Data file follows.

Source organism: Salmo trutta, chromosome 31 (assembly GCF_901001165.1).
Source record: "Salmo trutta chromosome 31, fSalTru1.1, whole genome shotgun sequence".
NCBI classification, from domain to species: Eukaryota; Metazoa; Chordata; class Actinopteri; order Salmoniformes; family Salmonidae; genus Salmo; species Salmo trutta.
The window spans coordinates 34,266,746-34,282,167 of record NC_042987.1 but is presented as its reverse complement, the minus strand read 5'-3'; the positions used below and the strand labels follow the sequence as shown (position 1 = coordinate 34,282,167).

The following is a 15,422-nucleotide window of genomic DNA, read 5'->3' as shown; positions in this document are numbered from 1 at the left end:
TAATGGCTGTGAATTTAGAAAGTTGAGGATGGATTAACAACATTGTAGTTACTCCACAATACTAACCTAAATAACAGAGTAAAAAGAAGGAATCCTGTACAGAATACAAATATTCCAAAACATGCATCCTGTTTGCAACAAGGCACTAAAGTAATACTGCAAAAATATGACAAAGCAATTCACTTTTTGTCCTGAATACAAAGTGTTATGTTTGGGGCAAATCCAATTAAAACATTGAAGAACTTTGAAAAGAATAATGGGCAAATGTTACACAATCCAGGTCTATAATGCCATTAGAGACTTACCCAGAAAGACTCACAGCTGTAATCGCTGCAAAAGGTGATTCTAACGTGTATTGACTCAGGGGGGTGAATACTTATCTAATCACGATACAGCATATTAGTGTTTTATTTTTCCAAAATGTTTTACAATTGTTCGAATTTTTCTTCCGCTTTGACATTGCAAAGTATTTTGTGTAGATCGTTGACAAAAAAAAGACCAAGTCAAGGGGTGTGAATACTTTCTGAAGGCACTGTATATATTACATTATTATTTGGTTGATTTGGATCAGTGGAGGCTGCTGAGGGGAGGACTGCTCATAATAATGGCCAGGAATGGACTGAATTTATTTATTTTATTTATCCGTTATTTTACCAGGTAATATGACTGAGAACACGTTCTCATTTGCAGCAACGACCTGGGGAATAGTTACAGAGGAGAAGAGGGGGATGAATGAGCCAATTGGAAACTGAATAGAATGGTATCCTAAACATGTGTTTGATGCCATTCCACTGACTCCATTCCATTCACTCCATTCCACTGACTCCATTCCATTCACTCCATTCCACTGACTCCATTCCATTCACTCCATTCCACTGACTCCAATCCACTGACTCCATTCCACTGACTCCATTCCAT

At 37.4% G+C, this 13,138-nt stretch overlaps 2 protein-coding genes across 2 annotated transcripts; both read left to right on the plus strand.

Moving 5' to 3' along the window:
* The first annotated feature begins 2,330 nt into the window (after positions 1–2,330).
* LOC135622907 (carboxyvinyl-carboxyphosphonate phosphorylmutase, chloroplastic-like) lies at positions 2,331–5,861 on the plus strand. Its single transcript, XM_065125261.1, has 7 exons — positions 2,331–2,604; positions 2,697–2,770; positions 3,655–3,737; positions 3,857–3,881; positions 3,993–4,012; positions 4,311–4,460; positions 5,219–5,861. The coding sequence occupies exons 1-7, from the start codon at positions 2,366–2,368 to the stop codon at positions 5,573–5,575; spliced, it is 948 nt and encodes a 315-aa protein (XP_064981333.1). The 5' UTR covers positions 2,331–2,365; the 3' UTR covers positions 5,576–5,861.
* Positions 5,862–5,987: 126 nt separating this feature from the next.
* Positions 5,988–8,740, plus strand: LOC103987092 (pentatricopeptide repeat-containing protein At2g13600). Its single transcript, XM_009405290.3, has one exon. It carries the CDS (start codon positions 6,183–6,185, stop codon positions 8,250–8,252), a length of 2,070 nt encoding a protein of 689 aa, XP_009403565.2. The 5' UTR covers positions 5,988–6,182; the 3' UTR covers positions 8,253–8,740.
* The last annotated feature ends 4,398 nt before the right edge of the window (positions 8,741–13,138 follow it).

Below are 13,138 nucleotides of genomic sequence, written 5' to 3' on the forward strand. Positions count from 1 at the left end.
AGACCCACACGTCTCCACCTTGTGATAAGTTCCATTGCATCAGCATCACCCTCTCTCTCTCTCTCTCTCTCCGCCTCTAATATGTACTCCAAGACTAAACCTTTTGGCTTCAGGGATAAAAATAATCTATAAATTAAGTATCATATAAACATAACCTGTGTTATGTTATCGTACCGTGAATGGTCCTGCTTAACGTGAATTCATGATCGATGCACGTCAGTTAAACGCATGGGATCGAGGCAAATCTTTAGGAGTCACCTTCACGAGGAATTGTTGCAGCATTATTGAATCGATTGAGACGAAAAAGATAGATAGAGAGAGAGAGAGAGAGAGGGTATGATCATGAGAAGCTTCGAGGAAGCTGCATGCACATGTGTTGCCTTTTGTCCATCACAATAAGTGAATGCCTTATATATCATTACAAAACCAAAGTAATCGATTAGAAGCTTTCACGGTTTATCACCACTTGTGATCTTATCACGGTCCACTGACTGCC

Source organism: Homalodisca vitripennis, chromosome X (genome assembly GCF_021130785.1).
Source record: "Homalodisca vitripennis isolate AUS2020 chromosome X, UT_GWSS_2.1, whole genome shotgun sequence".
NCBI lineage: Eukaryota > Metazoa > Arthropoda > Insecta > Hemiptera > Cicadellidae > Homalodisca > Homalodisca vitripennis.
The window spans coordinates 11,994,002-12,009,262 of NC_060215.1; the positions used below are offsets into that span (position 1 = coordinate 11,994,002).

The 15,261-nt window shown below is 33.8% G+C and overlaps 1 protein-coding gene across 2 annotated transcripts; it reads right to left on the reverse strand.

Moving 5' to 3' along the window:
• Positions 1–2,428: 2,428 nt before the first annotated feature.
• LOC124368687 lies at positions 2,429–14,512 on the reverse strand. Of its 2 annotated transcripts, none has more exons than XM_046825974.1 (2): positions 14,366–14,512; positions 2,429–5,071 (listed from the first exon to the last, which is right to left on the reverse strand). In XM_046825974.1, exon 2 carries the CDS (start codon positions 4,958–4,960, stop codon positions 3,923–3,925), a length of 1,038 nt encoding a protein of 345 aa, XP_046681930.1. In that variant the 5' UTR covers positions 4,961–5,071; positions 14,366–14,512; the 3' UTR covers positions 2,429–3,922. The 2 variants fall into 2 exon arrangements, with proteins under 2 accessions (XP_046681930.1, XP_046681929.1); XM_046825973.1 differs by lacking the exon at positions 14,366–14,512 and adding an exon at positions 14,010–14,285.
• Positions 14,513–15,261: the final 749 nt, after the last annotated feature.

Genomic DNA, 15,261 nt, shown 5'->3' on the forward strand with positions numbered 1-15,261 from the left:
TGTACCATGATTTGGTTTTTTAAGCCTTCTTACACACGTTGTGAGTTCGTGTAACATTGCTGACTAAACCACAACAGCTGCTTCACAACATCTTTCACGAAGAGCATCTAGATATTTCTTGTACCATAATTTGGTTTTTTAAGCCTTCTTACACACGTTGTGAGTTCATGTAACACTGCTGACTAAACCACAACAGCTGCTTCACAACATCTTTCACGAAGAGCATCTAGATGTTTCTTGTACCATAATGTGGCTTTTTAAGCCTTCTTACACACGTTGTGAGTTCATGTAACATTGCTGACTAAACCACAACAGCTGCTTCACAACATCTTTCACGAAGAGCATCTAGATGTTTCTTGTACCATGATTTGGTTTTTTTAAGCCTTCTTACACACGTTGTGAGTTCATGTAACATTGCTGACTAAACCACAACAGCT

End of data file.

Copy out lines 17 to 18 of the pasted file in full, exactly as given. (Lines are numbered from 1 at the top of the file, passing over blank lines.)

Source record: "Homalodisca vitripennis isolate AUS2020 chromosome X, UT_GWSS_2.1, whole genome shotgun sequence".
NCBI lineage: Eukaryota > Metazoa > Arthropoda > Insecta > Hemiptera > Cicadellidae > Homalodisca > Homalodisca vitripennis.